I'm still in the mere encounter camp, and I'm pretty sure I articulated fairly well why that is. I'm not re-hashing this again. The FACT is that we will never hear what a jury has to say about this specific instance because like I have said at least three times throughout the thread already, none of the involved parties did anything wrong.
:idea: Actually, we can have a jury right here if the OP or a mod can add a limited-time vote to this thread. I think that would put this argument to rest forever, don't you? :idea:
Meh, not really, because the officers involved are unable to provide testimony. Besides, I spent all morning on the witness stand and I'm all testified out lol.
When it comes down to it, it doesn't matter what the police officers thought. What matters is whether the average citizen would have felt it was a stop or not.

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Re: First Confrontation While Open Carrying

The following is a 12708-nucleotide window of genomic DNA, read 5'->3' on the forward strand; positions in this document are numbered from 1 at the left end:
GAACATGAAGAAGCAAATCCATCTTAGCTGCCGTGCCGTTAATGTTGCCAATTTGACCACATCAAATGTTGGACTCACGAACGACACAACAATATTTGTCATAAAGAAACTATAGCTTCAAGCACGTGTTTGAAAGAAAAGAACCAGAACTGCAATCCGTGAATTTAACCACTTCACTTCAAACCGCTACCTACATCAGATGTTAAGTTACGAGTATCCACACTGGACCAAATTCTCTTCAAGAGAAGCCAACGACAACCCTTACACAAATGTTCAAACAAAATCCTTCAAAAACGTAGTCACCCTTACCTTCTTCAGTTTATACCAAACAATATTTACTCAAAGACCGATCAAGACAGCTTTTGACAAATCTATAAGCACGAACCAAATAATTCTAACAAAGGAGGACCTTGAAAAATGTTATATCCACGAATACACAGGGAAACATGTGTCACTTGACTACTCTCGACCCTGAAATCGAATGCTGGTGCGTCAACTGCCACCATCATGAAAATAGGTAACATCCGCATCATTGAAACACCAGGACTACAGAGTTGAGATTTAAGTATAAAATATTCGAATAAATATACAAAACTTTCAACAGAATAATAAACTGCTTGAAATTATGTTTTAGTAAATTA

Post by desert fox » Wed Aug 07, 2013 12:22 pm

hawk55732 wrote:
When it comes down to it, it doesn't matter what the police officers thought. What matters is whether the average citizen would have felt it was a stop or not.

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Re: First Confrontation While Open Carrying

Post by Doctorr Fabulous » Wed Aug 07, 2013 12:30 pm

hawk55732 wrote: When it comes down to it, it doesn't matter what the police officers thought. What matters is whether the average citizen would have felt it was a stop or not.

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Not at all. Just like saying "I feel like I am in fear for my life" doesn't justify lethal force if you can't actually articulate a threat against your life, "feeling" like you were being stopped doesn't mean you were stopped. If you feel like excessive force was used against you, you have to be able to articulate why and how, you cant just say "well I feel it was excessive."
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Re: First Confrontation While Open Carrying

Post by Spd164 » Wed Aug 07, 2013 12:38 pm

hawk55732 wrote:
Spd164 wrote:
ODA 226 wrote:
Spd164 wrote:
Some of us believe that it was a investigatory detention, others believe it was a mere encounter and the OP was free to leave.